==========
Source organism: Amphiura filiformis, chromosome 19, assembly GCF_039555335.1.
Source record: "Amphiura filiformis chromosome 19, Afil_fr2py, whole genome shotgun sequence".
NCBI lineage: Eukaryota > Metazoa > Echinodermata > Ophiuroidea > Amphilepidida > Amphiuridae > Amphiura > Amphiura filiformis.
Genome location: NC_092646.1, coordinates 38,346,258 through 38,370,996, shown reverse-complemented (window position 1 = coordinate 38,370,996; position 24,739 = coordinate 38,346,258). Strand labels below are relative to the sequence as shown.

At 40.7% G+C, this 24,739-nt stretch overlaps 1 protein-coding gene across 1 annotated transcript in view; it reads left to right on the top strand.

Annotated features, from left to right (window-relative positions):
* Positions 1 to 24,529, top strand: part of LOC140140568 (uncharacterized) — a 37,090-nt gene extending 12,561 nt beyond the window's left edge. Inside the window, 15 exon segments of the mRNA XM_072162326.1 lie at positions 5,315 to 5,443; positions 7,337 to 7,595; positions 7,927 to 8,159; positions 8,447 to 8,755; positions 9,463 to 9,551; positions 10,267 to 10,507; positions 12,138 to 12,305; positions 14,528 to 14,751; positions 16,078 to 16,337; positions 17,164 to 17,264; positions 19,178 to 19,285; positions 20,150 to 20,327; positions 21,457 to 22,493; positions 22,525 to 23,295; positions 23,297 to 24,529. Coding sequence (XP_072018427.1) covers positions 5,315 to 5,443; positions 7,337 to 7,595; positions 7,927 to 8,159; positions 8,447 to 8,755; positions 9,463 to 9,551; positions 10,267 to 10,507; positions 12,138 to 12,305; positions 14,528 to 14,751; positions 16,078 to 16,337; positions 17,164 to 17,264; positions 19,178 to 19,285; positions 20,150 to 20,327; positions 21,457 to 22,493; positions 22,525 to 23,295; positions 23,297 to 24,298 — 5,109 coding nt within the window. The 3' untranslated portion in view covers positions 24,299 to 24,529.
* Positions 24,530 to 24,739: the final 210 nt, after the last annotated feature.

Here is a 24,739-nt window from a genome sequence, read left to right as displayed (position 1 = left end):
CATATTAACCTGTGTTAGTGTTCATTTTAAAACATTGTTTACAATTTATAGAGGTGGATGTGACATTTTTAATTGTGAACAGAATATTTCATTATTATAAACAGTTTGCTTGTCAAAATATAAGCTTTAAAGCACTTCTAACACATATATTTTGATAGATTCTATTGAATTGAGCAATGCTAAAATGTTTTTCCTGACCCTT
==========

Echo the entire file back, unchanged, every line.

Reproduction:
Source organism: Amphiura filiformis, chromosome 19, assembly GCF_039555335.1.
Source record: "Amphiura filiformis chromosome 19, Afil_fr2py, whole genome shotgun sequence".
NCBI lineage: Eukaryota > Metazoa > Echinodermata > Ophiuroidea > Amphilepidida > Amphiuridae > Amphiura > Amphiura filiformis.
Genome location: NC_092646.1, coordinates 38,346,258 through 38,370,996, shown reverse-complemented (window position 1 = coordinate 38,370,996; position 24,739 = coordinate 38,346,258). Strand labels below are relative to the sequence as shown.

At 40.7% G+C, this 24,739-nt stretch overlaps 1 protein-coding gene across 1 annotated transcript in view; it reads left to right on the top strand.

Annotated features, from left to right (window-relative positions):
* Positions 1 to 24,529, top strand: part of LOC140140568 (uncharacterized) — a 37,090-nt gene extending 12,561 nt beyond the window's left edge. Inside the window, 15 exon segments of the mRNA XM_072162326.1 lie at positions 5,315 to 5,443; positions 7,337 to 7,595; positions 7,927 to 8,159; positions 8,447 to 8,755; positions 9,463 to 9,551; positions 10,267 to 10,507; positions 12,138 to 12,305; positions 14,528 to 14,751; positions 16,078 to 16,337; positions 17,164 to 17,264; positions 19,178 to 19,285; positions 20,150 to 20,327; positions 21,457 to 22,493; positions 22,525 to 23,295; positions 23,297 to 24,529. Coding sequence (XP_072018427.1) covers positions 5,315 to 5,443; positions 7,337 to 7,595; positions 7,927 to 8,159; positions 8,447 to 8,755; positions 9,463 to 9,551; positions 10,267 to 10,507; positions 12,138 to 12,305; positions 14,528 to 14,751; positions 16,078 to 16,337; positions 17,164 to 17,264; positions 19,178 to 19,285; positions 20,150 to 20,327; positions 21,457 to 22,493; positions 22,525 to 23,295; positions 23,297 to 24,298 — 5,109 coding nt within the window. The 3' untranslated portion in view covers positions 24,299 to 24,529.
* Positions 24,530 to 24,739: the final 210 nt, after the last annotated feature.

Here is a 24,739-nt window from a genome sequence, read left to right as displayed (position 1 = left end):
CATATTAACCTGTGTTAGTGTTCATTTTAAAACATTGTTTACAATTTATAGAGGTGGATGTGACATTTTTAATTGTGAACAGAATATTTCATTATTATAAACAGTTTGCTTGTCAAAATATAAGCTTTAAAGCACTTCTAACACATATATTTTGATAGATTCTATTGAATTGAGCAATGCTAAAATGTTTTTCCTGACCCTT